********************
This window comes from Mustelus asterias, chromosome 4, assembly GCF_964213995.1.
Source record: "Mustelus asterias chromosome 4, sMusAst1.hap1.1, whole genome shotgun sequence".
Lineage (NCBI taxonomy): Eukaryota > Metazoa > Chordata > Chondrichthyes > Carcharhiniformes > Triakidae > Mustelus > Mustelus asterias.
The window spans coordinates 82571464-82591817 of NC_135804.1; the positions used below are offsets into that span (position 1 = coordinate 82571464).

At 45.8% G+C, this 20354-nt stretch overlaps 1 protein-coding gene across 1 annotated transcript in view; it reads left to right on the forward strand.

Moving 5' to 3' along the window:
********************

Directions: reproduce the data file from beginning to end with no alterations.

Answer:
This window comes from Mustelus asterias, chromosome 4, assembly GCF_964213995.1.
Source record: "Mustelus asterias chromosome 4, sMusAst1.hap1.1, whole genome shotgun sequence".
Lineage (NCBI taxonomy): Eukaryota > Metazoa > Chordata > Chondrichthyes > Carcharhiniformes > Triakidae > Mustelus > Mustelus asterias.
The window spans coordinates 82571464-82591817 of NC_135804.1; the positions used below are offsets into that span (position 1 = coordinate 82571464).

At 45.8% G+C, this 20354-nt stretch overlaps 1 protein-coding gene across 1 annotated transcript in view; it reads left to right on the forward strand.

Moving 5' to 3' along the window: